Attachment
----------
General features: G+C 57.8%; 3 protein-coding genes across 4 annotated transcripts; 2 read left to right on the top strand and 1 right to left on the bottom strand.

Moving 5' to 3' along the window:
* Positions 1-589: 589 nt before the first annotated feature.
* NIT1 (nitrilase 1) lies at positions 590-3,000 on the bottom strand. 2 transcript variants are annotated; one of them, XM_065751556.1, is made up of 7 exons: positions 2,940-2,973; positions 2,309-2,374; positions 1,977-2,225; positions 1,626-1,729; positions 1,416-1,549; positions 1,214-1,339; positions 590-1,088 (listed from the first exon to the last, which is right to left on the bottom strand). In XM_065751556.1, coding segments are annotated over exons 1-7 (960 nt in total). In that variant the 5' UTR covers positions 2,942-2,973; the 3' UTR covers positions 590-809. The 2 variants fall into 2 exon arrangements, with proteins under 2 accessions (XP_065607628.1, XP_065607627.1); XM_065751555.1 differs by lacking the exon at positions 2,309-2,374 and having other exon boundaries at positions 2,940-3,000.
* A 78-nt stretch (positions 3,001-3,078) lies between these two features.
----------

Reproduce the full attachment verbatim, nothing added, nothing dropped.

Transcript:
General features: G+C 57.8%; 3 protein-coding genes across 4 annotated transcripts; 2 read left to right on the top strand and 1 right to left on the bottom strand.

Moving 5' to 3' along the window:
* Positions 1-589: 589 nt before the first annotated feature.
* NIT1 (nitrilase 1) lies at positions 590-3,000 on the bottom strand. 2 transcript variants are annotated; one of them, XM_065751556.1, is made up of 7 exons: positions 2,940-2,973; positions 2,309-2,374; positions 1,977-2,225; positions 1,626-1,729; positions 1,416-1,549; positions 1,214-1,339; positions 590-1,088 (listed from the first exon to the last, which is right to left on the bottom strand). In XM_065751556.1, coding segments are annotated over exons 1-7 (960 nt in total). In that variant the 5' UTR covers positions 2,942-2,973; the 3' UTR covers positions 590-809. The 2 variants fall into 2 exon arrangements, with proteins under 2 accessions (XP_065607628.1, XP_065607627.1); XM_065751555.1 differs by lacking the exon at positions 2,309-2,374 and having other exon boundaries at positions 2,940-3,000.
* A 78-nt stretch (positions 3,001-3,078) lies between these two features.